• [0007]
    Read stability can be loosely defined as the probability that memory cell 1 will retain its stored bit value during a read operation. Memory cell 1 is more susceptible to noise during a read operation because the voltage at the low storage node, such as storage node 21 for example, will rise due to the voltage division by neighboring NFETs 24 and 26 between precharged bit line 32 and the ground node when NFET 26 is activated. Read stability is therefore generally proportional to the ratio of the transconductance of NFET 24 relative to that of NFET 26.
  • [0008]
    Write stability can be loosely defined as the probability that memory cell 1 will be written with an intended bit value during a write operation. Because a write is performed by discharging the voltage at the high storage node, such as storage node 21 for example, through NFET 26, write stability is generally proportional to the ratio of the transconductance of NFET 26 relative to that of PFET 22.
  • [0009]
    Example ways to improve stability of memory cell 1 include (1) sizing pull-down NFET 14 and 24 to have an increased width at the expense of increased cell area and reduced write stability, (2) sizing access NFET 16 and 26 to have a larger channel length at the expense of reduced read current and therefore reduced read operation speed, (3) using a separate, increased supply voltage VSUPPLY at the expense of additional circuitry and increased power consumption and/or heat, and/or (4) adding a scalable negative supply voltage generator at the expense of additional circuitry to drive the source of pull-down NFET 14 and 24 to a negative voltage before word line 30 is activated to increase the strength of pull-down NFET 14 and 24.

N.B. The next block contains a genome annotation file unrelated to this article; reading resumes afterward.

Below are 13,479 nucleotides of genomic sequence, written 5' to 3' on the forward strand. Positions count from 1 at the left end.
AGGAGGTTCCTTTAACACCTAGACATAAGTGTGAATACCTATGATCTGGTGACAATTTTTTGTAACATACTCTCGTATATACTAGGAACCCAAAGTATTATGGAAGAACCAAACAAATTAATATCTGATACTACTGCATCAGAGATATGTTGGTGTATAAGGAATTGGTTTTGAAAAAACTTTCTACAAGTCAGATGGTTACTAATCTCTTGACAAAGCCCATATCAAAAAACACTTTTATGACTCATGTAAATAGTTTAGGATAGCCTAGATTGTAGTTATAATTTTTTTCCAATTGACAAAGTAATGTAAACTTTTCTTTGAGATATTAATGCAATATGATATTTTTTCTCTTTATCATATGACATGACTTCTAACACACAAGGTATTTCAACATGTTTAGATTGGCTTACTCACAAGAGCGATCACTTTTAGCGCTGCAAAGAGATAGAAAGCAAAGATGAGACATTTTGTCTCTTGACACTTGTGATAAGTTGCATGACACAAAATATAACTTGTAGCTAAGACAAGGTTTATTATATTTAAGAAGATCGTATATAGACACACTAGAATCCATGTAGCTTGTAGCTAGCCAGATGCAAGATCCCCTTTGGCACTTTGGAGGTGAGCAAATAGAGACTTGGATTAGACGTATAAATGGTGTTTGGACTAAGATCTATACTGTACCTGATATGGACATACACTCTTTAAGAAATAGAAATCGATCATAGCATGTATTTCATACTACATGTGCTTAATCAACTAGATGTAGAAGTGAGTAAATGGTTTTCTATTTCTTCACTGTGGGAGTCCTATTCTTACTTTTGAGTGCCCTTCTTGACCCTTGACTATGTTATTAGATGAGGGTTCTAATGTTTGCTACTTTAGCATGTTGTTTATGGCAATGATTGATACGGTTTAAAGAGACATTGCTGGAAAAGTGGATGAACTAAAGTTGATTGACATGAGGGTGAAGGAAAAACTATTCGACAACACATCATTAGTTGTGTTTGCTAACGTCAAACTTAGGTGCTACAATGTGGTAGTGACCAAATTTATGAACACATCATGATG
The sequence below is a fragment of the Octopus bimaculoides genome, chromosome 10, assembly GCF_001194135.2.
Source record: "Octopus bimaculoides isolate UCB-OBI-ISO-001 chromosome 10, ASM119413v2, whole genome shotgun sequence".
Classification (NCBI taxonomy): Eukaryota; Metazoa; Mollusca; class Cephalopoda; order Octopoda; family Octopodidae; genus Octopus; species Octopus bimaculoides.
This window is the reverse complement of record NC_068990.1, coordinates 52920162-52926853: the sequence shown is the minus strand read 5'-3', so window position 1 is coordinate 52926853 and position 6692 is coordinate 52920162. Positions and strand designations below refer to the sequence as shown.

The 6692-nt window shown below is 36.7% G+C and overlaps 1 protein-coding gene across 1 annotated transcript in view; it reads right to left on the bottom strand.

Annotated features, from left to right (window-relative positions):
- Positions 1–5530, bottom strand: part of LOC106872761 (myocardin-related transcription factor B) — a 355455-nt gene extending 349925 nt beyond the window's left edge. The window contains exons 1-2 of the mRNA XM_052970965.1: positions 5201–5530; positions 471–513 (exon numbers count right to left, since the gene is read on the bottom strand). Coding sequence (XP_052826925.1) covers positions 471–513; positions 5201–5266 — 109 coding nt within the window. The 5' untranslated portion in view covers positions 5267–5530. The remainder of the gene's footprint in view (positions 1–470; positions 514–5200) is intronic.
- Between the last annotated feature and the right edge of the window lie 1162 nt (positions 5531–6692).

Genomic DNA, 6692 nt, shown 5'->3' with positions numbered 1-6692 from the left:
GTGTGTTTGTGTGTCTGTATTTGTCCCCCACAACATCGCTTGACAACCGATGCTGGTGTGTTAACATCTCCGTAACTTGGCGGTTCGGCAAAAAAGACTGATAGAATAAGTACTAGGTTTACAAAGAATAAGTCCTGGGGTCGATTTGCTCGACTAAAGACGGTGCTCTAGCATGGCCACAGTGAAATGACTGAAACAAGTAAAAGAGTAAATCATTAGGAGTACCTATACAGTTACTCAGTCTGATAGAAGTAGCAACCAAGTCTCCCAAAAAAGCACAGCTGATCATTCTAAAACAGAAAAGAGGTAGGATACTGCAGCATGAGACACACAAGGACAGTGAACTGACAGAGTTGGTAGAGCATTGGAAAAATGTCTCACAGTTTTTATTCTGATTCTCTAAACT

• BRIEF DESCRIPTION OF THE DRAWINGS
  • [0010]
    Embodiments are illustrated by way of example and not limitation in the figures of the accompanying drawings, in which like references indicate similar elements and in which:
  • [0011]
    FIG. 1 illustrates circuitry for a prior art six transistor (6T) memory cell for a static random access memory (SRAM);
  • [0012]
    FIG. 2 illustrates, for one embodiment, a block diagram of an integrated circuit having address hash logic to help distribute accesses across different portions of destructive read cache memory cells;
  • [0013]
    FIG. 3 illustrates, for one embodiment, a flow diagram to help distribute accesses across different portions of destructive read cache memory cells;
  • [0014]
    FIG. 4 illustrates, for one embodiment, one example hashing technique to help distribute accesses across different portions of destructive read cache memory cells;
  • [0015]
    FIG. 5 illustrates, for one embodiment, one example hashing technique to help distribute accesses across different portions of destructive read cache memory cells;
  • [0016]
    FIG. 6 illustrates, for one embodiment, example circuitry to help access a destructive read memory cell with a write-back operation;
  • [0017]